Questions For Google About Its China Partnership
As Andrew Brown recently reported on openDemocracy, Google collects mountains of IP-address-linked data about the search behaviour of all its customers. The more services you sign up for with Google (Gmail, Desktop, Homepage) the more Google knows about you, knowledge that it shares with third parties, for example, to make better-targeted ads. This is its core business model, and the reason why small ads are so successful. To keep our information flowing into the Googleplex, Google relies on a high level of either ignorance or (one hopes, more likely) trust from its users.
So our next question should be, how much data are you logging about your new Chinese customers, Google? And what will you do when the Chinese authorities ask you to hand it over? In fact, this question has already been put privately to a senior contact at Google by British web commentator Bill Thompson, who is awaiting a response.
One clue might lie in the feature of google.cn that sets it apart from the other global search providers, like MSN and Yahoo!, operating inside China. This feature – much lauded in the official statements given by Google on the day of the launch – is that google.cn tells its customers when their search results have been "filtered". How Google got that concession from the Chinese authorities might go some way to explaining why it took so long to release google.cn. But the question then has to be, what did Google offer in return?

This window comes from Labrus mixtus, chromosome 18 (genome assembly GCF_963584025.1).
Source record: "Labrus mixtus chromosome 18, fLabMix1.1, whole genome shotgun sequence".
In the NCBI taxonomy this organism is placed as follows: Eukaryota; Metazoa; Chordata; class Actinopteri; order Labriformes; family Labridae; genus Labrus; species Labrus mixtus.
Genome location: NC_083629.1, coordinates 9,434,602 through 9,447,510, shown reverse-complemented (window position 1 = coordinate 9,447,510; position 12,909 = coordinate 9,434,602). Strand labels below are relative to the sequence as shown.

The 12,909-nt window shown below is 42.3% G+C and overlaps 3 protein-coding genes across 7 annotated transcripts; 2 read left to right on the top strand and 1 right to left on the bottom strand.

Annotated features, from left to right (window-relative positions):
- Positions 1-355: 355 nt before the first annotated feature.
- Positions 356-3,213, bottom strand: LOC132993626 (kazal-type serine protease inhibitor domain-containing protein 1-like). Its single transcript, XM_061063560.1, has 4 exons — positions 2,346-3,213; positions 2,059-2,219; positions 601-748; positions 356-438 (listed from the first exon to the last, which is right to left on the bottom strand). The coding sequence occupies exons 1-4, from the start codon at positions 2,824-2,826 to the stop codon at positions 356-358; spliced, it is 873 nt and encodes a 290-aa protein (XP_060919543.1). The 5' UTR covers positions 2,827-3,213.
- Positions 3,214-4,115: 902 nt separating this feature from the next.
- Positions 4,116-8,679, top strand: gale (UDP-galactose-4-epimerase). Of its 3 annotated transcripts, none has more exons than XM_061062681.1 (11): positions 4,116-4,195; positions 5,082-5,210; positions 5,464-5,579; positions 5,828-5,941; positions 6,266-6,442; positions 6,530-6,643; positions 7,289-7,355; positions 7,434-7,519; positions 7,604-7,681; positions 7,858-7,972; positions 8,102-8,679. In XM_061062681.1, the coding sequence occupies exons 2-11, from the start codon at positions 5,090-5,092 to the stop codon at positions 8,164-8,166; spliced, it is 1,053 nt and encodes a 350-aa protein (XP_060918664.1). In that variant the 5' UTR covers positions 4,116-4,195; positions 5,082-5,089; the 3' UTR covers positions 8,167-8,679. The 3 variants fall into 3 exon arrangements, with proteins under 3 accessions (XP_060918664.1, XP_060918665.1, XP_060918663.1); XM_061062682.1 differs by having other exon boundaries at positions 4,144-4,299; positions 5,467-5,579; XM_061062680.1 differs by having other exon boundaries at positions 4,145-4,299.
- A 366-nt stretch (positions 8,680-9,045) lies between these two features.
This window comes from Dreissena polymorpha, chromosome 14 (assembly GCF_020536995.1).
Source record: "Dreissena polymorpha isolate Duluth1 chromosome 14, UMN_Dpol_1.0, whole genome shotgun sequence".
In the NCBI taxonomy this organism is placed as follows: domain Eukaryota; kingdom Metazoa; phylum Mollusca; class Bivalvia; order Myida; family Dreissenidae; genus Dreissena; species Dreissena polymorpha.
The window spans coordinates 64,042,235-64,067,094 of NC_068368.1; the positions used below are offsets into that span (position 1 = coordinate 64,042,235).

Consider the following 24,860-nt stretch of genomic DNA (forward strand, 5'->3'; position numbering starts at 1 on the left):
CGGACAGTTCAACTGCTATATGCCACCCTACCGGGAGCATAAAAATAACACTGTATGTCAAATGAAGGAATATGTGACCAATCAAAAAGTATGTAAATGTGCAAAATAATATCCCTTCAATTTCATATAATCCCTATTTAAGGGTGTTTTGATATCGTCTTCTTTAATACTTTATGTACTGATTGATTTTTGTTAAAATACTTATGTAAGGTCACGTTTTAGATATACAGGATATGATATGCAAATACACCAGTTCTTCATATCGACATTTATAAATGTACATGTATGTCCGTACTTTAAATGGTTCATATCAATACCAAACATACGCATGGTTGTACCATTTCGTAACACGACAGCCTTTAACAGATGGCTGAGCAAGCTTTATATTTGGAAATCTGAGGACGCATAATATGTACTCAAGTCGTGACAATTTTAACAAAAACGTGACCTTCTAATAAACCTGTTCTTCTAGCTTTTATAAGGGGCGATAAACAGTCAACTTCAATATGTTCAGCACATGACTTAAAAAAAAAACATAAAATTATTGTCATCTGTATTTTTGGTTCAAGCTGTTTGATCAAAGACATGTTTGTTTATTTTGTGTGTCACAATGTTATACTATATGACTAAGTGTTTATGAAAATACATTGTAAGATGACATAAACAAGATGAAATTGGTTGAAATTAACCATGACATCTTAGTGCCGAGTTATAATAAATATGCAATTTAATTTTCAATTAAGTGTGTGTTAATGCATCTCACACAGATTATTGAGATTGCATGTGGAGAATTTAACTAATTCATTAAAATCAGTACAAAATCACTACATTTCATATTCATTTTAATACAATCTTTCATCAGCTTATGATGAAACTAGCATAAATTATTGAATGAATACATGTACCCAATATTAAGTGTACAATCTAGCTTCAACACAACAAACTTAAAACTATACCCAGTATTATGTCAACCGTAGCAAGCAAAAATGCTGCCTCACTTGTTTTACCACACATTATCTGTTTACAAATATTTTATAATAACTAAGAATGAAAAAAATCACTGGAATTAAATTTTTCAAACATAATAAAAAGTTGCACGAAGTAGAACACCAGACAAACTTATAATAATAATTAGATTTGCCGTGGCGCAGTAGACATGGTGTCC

China has plenty of technical know-how of its own, and is clearly prepared to use the network for its own ends. The Chinese authorities currently stand accused of endorsing attempts to hack into British and US government files, in what the UK Guardian called "a massive hit and run raid on the world's intellectual property to aid their booming economic growth". This heightens suspicions that denial-of-service attacks on Japanese websites, such as the official website of the controversial Yasukuni shrine, emanate from China and have the tacit approval of the Chinese authorities. China's censorship machinery goes far beyond the well-documented 50,000 officials and volunteers that watch the web to censor content, and incorporates choke points in the communications network that allow data to be filtered packet by packet.
Back in May last year, I asked this question: "If these two experts in internet traffic – Google in cataloguing it and China in censoring it – start working together, what can we expect?" The time for an answer approaches. In the meantime, we need to make sure we're asking the grown-up questions – about privacy, about data retention, about aspects of the deal Google have struck with the Chinese authorities that aren't hitting the headlines, and about the activities that will take place in Google's new research and development lab in China. And we need to ask them not just for the sake of the people of China, but for the sake of the internet as a safe space for free speech across the world.
Google must begin to answer these questions, especially if they expect us to believe their statements about commitment to the free access to information. Where does their data go? Do Chinese officials ever ask for and/or receive access to Google.cn's search logs, including IP addresses and private personal information? What level of disclosure does Google feel it is obligated to heed if and when the Chinese government requests information? Does Google feel it is obligated to inform Google.cn users when they release information to the Chinese government or any other government?